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Palm Sunday - April 5th, 2020

And The Winner Is

Palm Sunday - April 5th, 2020

Text: Luke 19:28-48
Title: “And the Winner Is…….” (The Triumphal Entry)
To state the obvious, I’ve never experienced times like these. My life routine is all out of sorts. No corporate worship for Palm Sunday and Easter week? No March Madness? No Masters? Quite frankly, I’m totally out of sorts (just ask Mary Nell!).

Fortunately, there is wisdom available to guide us. I came across this quote in my sermon file on this text (yes, like all preachers, I have my own “barrel” that I constantly refer too and add too!). The quote below is from President Chase (he was President from 1919 to 1930) of the University of North Carolina, Chapel Hill (sorry Duke grads – aka Mike Roberson; and thumbs up to fellow grad, Kathy Ambrose!) I have no idea why it’s in my file on the text from Luke – maybe it found its way there just for today. As you will see, it has nothing to do with Palm Sunday. But think of his time in this leadership position – from the Spanish Flu through the beginning of the Great Depression. President Chase could have spoken of the hardships, and I’m sure he did along the way, but here he speaks of our calling as human beings. Please note that at the time, there were no women in the student body. I believe we can forgive his language, given the time frame. His words inform our discipleship, a fitting end to the season of Lent.

Here’s what he said to those students under his charge: “Look at your world. Look at human life. Here is what science says about it, and literature, and history and philosophy. You are free to explore what men have said and written and lived and thought and proved and guessed. Try to understand something about these things. We will help you to the best of our ability to try to understand them. You cannot be an educated man unless you do sincerely and honestly try to see what is true, and we are not doing our duty as teachers if we hold back your minds from ranging freely. But it is not enough just to understand this and that fact, to possess this bit of knowledge and that fragment of truth. Out of it all there must come a constructive philosophy of life, and outlook, an attitude, a spiritual, a religious insight that makes of you a whole man ready to throw yourself with broad sympathy and a deep passion for righteousness into the world’s work.”

Wow! I’m humbled to see my fellow human beings “throw themselves into the world’s work” – the health care workers and first responders, those helping the homeless, stocking food pantries and making sure meals on wheels keep being delivered. The list is endless. All the while Mary Nell and I are “sheltering in place” – but with a stocked pantry and plenty of soap, etc. (some good news, Food City did have a bit of toilet paper today! Ha!) But seriously, what can I do to help? For one, I can make sacrificial financial gifts to those who are in the greatest need and encourage others to do the same. As all of you know, I’m a financial planner by trade. Without exception, I counsel all of my clients to maintain financial reserves for the emergencies of life. I have followed my own advice. However, I must challenge myself – am I willing to put my money where my mouth is? Easy to say, hard to do!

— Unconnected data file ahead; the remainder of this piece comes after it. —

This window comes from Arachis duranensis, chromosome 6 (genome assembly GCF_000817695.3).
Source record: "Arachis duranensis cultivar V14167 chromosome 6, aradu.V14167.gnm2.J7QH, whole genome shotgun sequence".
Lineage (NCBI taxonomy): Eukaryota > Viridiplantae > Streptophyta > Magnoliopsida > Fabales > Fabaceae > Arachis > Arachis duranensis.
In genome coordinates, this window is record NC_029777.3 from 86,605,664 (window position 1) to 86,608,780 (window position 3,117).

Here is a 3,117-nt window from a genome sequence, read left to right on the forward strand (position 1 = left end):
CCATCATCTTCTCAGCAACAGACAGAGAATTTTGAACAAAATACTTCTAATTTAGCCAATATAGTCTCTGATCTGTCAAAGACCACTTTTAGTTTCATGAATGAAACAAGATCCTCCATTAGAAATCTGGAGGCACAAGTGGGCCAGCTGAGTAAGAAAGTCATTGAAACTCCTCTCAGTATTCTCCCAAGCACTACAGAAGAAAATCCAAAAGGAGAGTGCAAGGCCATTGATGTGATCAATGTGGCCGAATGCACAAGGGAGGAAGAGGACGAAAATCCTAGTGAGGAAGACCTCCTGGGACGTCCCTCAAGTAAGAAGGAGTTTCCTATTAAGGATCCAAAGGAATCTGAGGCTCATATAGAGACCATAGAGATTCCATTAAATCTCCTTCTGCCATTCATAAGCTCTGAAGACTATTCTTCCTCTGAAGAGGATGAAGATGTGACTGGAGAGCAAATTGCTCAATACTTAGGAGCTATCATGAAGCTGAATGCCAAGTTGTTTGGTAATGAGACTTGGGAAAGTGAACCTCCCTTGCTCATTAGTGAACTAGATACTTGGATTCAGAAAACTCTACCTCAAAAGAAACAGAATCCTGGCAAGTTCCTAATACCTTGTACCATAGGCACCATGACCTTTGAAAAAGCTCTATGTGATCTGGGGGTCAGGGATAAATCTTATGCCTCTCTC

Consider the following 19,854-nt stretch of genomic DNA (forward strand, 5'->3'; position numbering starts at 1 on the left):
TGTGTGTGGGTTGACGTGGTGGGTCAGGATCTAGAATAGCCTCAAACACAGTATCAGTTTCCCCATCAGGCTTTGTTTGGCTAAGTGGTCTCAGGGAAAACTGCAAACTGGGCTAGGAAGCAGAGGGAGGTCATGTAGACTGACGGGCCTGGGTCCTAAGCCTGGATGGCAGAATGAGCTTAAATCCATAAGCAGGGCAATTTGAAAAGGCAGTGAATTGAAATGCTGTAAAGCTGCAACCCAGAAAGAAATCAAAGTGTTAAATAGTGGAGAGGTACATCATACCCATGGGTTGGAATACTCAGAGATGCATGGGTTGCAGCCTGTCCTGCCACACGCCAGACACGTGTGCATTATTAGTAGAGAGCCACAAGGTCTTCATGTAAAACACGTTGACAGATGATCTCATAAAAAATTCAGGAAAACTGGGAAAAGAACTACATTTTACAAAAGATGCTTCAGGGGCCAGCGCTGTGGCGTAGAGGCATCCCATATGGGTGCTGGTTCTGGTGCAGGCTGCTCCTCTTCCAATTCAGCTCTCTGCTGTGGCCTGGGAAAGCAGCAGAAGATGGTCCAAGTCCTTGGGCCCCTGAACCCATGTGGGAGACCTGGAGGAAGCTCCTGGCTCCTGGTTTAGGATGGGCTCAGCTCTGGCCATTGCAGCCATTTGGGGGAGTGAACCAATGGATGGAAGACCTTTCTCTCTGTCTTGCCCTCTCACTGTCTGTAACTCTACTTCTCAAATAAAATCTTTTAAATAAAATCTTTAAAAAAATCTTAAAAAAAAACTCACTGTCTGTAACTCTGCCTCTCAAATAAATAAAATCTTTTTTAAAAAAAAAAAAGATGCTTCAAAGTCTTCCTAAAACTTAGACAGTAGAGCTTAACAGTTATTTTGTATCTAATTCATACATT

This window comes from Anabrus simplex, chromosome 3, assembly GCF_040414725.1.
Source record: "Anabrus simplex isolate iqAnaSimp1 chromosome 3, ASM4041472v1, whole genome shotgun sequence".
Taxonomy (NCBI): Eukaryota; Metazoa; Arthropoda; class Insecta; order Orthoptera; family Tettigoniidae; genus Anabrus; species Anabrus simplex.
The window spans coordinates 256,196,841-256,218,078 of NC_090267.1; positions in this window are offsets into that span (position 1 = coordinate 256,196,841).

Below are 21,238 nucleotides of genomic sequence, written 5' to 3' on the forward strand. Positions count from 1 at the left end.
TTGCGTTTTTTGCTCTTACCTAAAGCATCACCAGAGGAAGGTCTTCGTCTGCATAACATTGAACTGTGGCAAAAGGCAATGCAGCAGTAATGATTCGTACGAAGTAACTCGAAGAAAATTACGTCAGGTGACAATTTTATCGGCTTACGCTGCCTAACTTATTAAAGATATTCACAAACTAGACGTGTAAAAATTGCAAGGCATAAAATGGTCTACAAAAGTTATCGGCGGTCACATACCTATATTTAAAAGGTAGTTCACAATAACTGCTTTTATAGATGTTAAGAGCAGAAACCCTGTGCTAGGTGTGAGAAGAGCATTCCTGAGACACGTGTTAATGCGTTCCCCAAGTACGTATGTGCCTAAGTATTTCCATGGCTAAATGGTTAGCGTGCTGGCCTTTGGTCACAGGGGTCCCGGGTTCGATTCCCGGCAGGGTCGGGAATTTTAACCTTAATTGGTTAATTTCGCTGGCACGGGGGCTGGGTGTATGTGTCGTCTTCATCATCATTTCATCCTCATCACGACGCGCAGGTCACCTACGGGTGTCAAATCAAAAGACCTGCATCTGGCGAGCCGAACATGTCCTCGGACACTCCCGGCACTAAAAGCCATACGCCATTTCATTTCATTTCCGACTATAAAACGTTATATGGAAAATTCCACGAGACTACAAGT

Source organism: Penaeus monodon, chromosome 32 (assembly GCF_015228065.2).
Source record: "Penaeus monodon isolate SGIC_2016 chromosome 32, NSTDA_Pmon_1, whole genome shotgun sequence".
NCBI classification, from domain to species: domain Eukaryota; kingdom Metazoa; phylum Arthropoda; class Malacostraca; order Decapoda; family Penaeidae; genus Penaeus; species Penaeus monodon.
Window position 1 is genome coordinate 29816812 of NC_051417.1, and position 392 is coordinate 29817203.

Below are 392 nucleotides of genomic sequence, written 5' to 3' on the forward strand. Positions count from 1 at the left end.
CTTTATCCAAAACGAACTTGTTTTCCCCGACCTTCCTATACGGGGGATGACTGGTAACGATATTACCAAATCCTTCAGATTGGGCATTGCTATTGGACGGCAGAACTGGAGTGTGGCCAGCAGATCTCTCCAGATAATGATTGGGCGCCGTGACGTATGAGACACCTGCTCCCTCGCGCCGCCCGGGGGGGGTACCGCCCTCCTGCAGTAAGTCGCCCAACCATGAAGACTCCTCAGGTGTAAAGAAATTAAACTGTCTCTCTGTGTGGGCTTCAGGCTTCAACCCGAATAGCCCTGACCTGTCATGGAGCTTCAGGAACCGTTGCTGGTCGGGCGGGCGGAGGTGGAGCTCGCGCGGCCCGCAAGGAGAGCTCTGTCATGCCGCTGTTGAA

Now back to the text. When Jesus entered Jerusalem some 2000 years ago, and looked out over the cheering crowd, he did not throw up his arms with a victory sign, like President Nixon used to do; nor did he go around and hug and kiss all those who were nearby, as we see folks do when they win an award; rather Jesus did something that does happen occasionally these days in moments of triumph……he cried. But these were not tears of joy. He wept openly because his heart was broken. For he could tell that those cheers were not for him as Messiah,
but only hoping that he would do for the people what they wanted. You see, their desires weren’t evil. They had been trained as little children to expect and hope and pray for the Messiah; this was a godly dream that they had, that the King would come and restore Israel to all its prominence and power, and yet, Jesus did not do what they expected nor what they wanted. When that happens, it is so hard for us to understand that God’s ways are not our ways and His thoughts are not our thoughts. It is so difficult to recall that the obvious is not always true, and that what we want most and are even convinced would be the best, may not be the will of God. Unless we are willing to have it otherwise, we might as well be our own god and pray to ourselves; for unless we are willing to have a Master who is the one to whom we entrust all of our lives, we have no God at all.

You see, God doesn’t need fault finders, he doesn’t need critics to set Him nor His Church straight, nor does He need people who tag along simply because everybody else is doing it these days. And certainly, God does not need people who offer Him praise only as a prelude to use his power to their own selfish advantage. No, as a matter of fact, God doesn’t need anybody, does He? But all of us need God. The question you must ask is this: “Are you willing to believe in a God who is able to do anything you might ask, but may choose not to do it?” Before you wave your palms and cheer your cheers and hail Jesus as your King, you must answer that question.

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